American company KieranTimberlake won the competition to design the new £1bn US Embassy in south London, but British practices will also play a role

Construction on the embassy is set to begin in 2013

One of these is Farrells, which is working with Camlin on masterplanning a 6a site in Nine Elms, a largely industrial area between Vauxhall and Battersea. The land, which is owned by developer Ballymore, surrounds the embassy site and will include residential, office and leisure space designed by UK firms Feilden Clegg Bradley Studios, Allford Hall Monaghan Morris and Flacq.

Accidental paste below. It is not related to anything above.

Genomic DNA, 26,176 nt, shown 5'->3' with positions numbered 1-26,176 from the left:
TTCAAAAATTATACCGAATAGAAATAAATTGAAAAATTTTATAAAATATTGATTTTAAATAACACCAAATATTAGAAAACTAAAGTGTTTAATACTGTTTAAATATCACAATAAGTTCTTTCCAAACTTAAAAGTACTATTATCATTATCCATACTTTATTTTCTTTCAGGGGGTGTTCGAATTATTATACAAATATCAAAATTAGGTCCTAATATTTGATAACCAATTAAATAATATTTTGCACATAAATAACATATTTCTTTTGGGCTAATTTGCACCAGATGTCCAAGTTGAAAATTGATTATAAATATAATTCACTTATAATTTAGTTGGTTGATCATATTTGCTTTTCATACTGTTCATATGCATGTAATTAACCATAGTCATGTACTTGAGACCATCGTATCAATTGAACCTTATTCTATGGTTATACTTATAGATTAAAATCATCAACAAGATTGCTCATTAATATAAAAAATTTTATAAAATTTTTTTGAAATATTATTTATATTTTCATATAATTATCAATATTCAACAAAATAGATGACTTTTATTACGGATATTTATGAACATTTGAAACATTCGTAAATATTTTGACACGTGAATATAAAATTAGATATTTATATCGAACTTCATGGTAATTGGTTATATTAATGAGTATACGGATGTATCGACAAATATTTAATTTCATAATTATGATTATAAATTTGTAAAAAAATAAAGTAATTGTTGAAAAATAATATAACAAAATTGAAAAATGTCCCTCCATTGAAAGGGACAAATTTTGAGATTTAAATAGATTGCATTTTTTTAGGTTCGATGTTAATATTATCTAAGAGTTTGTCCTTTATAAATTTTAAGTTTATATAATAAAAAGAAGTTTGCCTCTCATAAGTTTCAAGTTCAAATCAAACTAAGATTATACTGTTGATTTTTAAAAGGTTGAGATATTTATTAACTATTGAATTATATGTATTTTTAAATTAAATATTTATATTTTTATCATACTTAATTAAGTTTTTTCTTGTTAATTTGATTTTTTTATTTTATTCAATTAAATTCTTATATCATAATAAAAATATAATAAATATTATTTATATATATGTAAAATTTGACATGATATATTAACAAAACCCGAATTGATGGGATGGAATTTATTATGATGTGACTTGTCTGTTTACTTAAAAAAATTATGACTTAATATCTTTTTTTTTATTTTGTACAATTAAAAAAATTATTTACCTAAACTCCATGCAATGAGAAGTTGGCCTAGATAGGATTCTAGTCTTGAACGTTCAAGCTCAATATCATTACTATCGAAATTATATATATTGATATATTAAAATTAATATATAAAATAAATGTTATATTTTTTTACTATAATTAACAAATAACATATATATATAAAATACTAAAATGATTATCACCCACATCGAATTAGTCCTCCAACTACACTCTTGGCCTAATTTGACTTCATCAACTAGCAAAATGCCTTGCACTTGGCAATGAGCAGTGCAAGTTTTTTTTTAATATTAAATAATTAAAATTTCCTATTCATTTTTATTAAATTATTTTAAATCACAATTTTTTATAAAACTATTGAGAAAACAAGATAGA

In addition, Arup and cost consultant Davis Langdon were among the British contributors to Philadelphia-based KieranTimberlake’s winning proposal, although the landscape architecture role has gone to Olin, also based in Philadelphia.

The US embassy team is pleased with the winning design, which the competition jury chose from a shortlist of four firms; the runners-up were Morphosis, Pei Cobb Freed and Richard Meier. A spokesman said: “The concept holds the greatest potential for developing a truly iconic embassy and is on the leading edge of sustainable design.”

But not everyone is satisfied with the decision. Prominent figures, from Ken Livingstone to Lord Rogers, have lined up to criticise the design, which comprises a scrim-covered glass cube surrounded by a moat and a park featuring trees native to North America.

Construction is set to begin in 2013, with the embassy’s 1,000 staff due to vacate the current Eero Saarinen-designed premises in Grosvenor Square in 2017.


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